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Experiments on virtual humans? – How simulation helps to optimize medical products

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Image 2 Stress distribution on the body

Clinical examinations usually take a very long time and are extremely expensive. Furthermore, it is often difficult to derive precise clinical evidence from them.

In a previous blog I briefly described how the effectiveness of operations in the nasal cavity can be simulated on a computational model even before the operation. Thereby, the exact geometry of a patient’s nose and throat can be measured, processed, networked and used for flow simulation with the help of computed tomography CT. (https://www.merkle-partner.de/en/nose-surgery-cfd-simulation/)

We are currently using a similar process in the development of wound dressings. Our customer, the company PAUL HARTMANN AG in Heidenheim, Germany, develops various wound dressings to avoid or reduce pressure points in bedridden people as much as possible.

The physical behavior of the wound dressings and especially of the different layers of material can be determined by experiments.
Skin, fatty tissue, muscles and bones are also materials that can be measured and implemented as material models in an FEM model.

Image 1 Computational model torso from CT scan

The buttocks of a 65-year-old woman are used for the calculation, which was measured using an MRI procedure. From this, a 3D model of the buttocks was developed. The advantage: all results of the FEM simulations are comparable with each other. The advantage to clinical studies is that there are no side effects to fear, apart from the MRI measurements themselves, which in my own experience are not so bad. (My experience in MRI, not as a woman!)

The examination on the FEM model can be carried out with a wide variety of wound dressing structures, cuts and positions on the body. For example, the stresses on the skin surface are evaluated, but also the stress distribution in a predefined area.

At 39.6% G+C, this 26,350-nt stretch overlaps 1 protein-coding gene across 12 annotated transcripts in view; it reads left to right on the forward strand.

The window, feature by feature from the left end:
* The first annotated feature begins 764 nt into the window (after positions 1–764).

Image 2 Stress distribution on the body

The results were very promising and lead to a further, even more intensive cooperation between the companies PAUL HARTMANN AG and Merkle & Partner.

What will the future offer us? Will we one day be able to describe the human body completely as a simulation model? In my estimation, this is all just a question of time, especially the computing capacity.

This, however, rises well-behaved according to Moor’s law and doubles every 18 months.

Stay curious about what can be simulated in the future.

Your Stefan Merkle

PS: The technical article on this subject can be requested directly from our authors Dr. Maik Brehm and Sören Burckardt.

Alternatively, you can purchase the article for a fee in the International Wound Journal for a fee.
The “International Wound Journal” is one of the renowned international journals in its field. International Wound Journal Impact Factor is 2.385, and it is ranked 26th out of 66 dermatology journals. In addition to dermatology, the Journal also ranks 67th out of 203 surgical journals tracked by the ISI.

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Stefan Merkle

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